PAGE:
Moreover, Freundlich isotherm is used for the description of heterogeneous adsorption. This model postulates that the adsorption energy of the metal ion depends on the occupation of the adjacent active centers. The adsorption capacity for Freundlich isotherm model can be calculated as [24]
l o g q e = l o g k F + ( 1 n ) l o g C e
where qe is the adsorption capacity (mg/g), Ce is the equilibrium concentration of target metal ions in solution (mg/mL), kF and n are the physical constants of Freundlich adsorption isotherm. These last terms, kF and n, are indicators of the adsorption capacity and adsorption intensity respectively. The Langmuir and Freundlich constants are presented in Table 2.
Langmuir and Freundlich plots were shown in the Figures S3 and S4 of the Supplementary Materials. The indicative parameters for every model are shown in the Table 2. The corresponding Langmuir plots of the experimental data gave a linear plot for both target metals on the adsorption process using PAN-272 nanofibers membrane. In both cases, the value of the determination coefficient (R2) is near to 1, indicating that the model fit well with the mentioned adsorption experimental data. Instead, the values of R2 for the Freundlich model were low, so we can conclude that the better adjustment for the adsorption of Y(III) and Eu(III) is the Langmuir model. The results obtained for adsorption isotherms indicates that the adsorption in both cases is homogeneous.

3.2.4. Selectivity towards Most Common Interfering Ions

The experiments were carried out by mixing 250 ppm solutions of Eu(III) or Y(III) containing Eu (III), Y(III), Zn(II), Ni(II), Cu(II), Cd(II), and Pb(II) in molar ratios 1:0, 1:1, and 1:2 (ion of interest: interfering ions). The results displayed Figure 8, indicate that PAN-272 nanofibers can be used to selectively remove both Eu3+ and Y3+ from aqueous solutions, including in high ratios of interfering ions. When only one target rare earth ion is present in the solution, the percentage of removal is constant with and without interfering compounds presence of both target elements, Y(III) is recovered in higher amount than Eu3+ in a selective way. The repetitive tendency in a and c figures is indicative of a predominant effect of Eu(III) over Y(III), when a mixture of ions is made. This is interesting because may indicate a competition between the sorbates in aqueous solutions.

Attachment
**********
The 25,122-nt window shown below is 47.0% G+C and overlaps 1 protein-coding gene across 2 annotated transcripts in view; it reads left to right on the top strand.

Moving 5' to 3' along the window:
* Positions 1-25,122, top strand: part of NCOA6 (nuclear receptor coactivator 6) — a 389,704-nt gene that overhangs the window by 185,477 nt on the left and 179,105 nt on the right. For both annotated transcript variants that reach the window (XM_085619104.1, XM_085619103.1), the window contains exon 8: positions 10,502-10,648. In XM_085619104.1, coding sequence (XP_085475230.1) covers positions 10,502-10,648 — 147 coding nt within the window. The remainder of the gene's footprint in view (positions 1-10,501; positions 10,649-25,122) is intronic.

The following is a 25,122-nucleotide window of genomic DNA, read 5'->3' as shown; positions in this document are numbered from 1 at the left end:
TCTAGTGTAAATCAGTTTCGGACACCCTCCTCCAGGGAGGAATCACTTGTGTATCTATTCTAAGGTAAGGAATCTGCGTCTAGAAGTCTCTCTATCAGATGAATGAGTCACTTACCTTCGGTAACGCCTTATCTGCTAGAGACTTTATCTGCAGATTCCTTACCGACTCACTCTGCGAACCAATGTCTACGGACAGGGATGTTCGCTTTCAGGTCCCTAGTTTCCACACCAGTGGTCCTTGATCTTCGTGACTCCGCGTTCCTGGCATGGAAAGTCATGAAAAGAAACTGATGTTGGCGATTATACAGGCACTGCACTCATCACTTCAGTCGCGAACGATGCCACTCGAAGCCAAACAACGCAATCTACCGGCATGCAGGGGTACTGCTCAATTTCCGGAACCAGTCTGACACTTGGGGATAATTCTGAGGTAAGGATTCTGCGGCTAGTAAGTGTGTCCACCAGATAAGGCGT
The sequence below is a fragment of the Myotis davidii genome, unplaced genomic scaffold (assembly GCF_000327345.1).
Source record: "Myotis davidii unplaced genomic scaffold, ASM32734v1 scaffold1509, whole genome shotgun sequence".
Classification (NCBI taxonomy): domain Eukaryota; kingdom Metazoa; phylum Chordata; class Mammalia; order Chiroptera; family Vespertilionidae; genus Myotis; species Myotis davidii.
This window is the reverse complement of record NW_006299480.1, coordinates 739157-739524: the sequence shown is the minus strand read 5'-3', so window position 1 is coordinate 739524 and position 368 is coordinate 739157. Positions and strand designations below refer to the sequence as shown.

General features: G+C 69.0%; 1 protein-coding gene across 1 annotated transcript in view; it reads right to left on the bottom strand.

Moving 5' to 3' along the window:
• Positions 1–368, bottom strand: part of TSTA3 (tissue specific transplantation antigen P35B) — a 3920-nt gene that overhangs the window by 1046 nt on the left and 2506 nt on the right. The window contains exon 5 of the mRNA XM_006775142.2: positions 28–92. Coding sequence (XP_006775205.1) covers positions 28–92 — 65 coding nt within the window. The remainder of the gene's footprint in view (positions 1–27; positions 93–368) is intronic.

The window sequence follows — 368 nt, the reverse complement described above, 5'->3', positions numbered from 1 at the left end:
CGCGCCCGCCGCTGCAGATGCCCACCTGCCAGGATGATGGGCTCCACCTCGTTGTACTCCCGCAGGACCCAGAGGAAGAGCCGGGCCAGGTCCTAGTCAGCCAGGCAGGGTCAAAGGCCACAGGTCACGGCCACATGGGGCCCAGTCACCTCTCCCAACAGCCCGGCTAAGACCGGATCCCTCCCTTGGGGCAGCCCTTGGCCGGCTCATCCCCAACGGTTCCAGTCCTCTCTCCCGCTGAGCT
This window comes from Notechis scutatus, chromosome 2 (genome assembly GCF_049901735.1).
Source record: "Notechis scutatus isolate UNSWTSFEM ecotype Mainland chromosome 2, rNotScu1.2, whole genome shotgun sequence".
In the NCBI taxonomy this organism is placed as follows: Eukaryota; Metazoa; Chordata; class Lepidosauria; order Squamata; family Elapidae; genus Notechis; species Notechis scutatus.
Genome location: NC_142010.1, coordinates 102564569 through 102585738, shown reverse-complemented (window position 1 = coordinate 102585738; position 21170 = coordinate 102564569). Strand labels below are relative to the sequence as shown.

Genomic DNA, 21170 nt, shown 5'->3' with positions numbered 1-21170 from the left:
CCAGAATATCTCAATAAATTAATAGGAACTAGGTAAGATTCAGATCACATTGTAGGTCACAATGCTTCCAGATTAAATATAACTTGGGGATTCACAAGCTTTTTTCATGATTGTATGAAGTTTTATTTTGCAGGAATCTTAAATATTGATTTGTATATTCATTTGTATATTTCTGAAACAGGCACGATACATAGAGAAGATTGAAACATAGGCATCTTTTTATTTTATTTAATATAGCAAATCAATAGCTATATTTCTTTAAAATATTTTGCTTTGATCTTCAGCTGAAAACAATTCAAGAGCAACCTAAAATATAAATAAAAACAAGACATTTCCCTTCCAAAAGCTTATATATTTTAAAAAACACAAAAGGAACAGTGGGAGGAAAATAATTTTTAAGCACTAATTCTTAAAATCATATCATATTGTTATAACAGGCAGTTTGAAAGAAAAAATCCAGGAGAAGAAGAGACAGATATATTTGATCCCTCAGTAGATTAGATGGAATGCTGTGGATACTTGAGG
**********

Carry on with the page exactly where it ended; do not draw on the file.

Finally, in the Figure 9 are presented the results of the selective adsorption of Eu(III) and Y(III) in the presence of common anions. The salts used to prepare the anions solutions were described in Section 2.1. The effect of anions in solution generates a low decrease in the adsorption capacity of PAN-272 nanofibers, being phosphate the anion with high interference in the adsorption process. Additionally, low adsorption of anions is observed which means that the nanofibers are negatively charged. In conclusion, and similarly to the metal ion selective nanofibers, although an interfering effect has been observed, higher adsorption capacity than other materials reported in literature has been achieved with each of the ion selective nanofiber developed [55].

3.2.5. Adsorption–Desorption Cycles and Stripping Experiments

The adsorption–desorption experiments are shown in the Figure 10. As is seen in the bar graphics, the adsorption is almost constant, and it is around 100%. Moreover, the desorption cycles show constant desorption levels of 70% during 4 cycles, indicating that is possible to recover Eu(III) and Y(III), regenerate and reuse PAN-272 nanofibers for several cycles.
Another important point to consider is the effect of the stripping solution on the release of chelating agent into the water solution, thus generating a secondary contamination. For this aim, the presence of Cyanex 272 (phosphorous content) in the water was quantified during the adsorption–desorption cycles. As shown in the Figure 11, nanofibers could retain around 90% of the Cyanex 272 that is impregnated into the fibers after 4 stripping cycles. This result means there is a strong interaction between the PAN nanofibers and Cyanex 272 chains that provides stability and fixation of the Cyanex 272 agent.